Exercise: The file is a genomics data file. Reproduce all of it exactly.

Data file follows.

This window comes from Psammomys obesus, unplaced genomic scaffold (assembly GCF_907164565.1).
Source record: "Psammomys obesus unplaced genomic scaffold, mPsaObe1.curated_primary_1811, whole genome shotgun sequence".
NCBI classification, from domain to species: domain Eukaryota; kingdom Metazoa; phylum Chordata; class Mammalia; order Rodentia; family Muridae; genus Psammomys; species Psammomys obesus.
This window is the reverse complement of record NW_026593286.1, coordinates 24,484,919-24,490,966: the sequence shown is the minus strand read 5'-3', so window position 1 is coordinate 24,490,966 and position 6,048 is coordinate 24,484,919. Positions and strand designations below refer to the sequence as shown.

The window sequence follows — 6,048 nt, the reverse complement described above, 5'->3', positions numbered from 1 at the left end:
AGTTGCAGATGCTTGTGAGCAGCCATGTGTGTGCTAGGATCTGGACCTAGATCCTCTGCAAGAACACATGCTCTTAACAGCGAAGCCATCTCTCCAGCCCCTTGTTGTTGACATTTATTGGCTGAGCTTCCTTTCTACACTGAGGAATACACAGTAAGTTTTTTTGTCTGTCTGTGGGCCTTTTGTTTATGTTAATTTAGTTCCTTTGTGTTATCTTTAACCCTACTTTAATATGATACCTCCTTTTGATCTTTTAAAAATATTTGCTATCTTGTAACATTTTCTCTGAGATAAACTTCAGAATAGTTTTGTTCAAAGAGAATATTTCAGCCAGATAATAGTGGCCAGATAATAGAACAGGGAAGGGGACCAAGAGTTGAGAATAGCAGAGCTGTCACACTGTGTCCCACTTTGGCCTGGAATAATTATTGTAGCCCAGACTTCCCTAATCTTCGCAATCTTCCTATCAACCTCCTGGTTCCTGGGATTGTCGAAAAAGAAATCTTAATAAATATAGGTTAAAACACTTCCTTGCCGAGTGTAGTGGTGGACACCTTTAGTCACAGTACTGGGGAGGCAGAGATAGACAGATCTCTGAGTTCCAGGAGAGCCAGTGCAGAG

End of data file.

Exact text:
This window comes from Psammomys obesus, unplaced genomic scaffold (assembly GCF_907164565.1).
Source record: "Psammomys obesus unplaced genomic scaffold, mPsaObe1.curated_primary_1811, whole genome shotgun sequence".
NCBI classification, from domain to species: domain Eukaryota; kingdom Metazoa; phylum Chordata; class Mammalia; order Rodentia; family Muridae; genus Psammomys; species Psammomys obesus.
This window is the reverse complement of record NW_026593286.1, coordinates 24,484,919-24,490,966: the sequence shown is the minus strand read 5'-3', so window position 1 is coordinate 24,490,966 and position 6,048 is coordinate 24,484,919. Positions and strand designations below refer to the sequence as shown.

The window sequence follows — 6,048 nt, the reverse complement described above, 5'->3', positions numbered from 1 at the left end:
AGTTGCAGATGCTTGTGAGCAGCCATGTGTGTGCTAGGATCTGGACCTAGATCCTCTGCAAGAACACATGCTCTTAACAGCGAAGCCATCTCTCCAGCCCCTTGTTGTTGACATTTATTGGCTGAGCTTCCTTTCTACACTGAGGAATACACAGTAAGTTTTTTTGTCTGTCTGTGGGCCTTTTGTTTATGTTAATTTAGTTCCTTTGTGTTATCTTTAACCCTACTTTAATATGATACCTCCTTTTGATCTTTTAAAAATATTTGCTATCTTGTAACATTTTCTCTGAGATAAACTTCAGAATAGTTTTGTTCAAAGAGAATATTTCAGCCAGATAATAGTGGCCAGATAATAGAACAGGGAAGGGGACCAAGAGTTGAGAATAGCAGAGCTGTCACACTGTGTCCCACTTTGGCCTGGAATAATTATTGTAGCCCAGACTTCCCTAATCTTCGCAATCTTCCTATCAACCTCCTGGTTCCTGGGATTGTCGAAAAAGAAATCTTAATAAATATAGGTTAAAACACTTCCTTGCCGAGTGTAGTGGTGGACACCTTTAGTCACAGTACTGGGGAGGCAGAGATAGACAGATCTCTGAGTTCCAGGAGAGCCAGTGCAGAG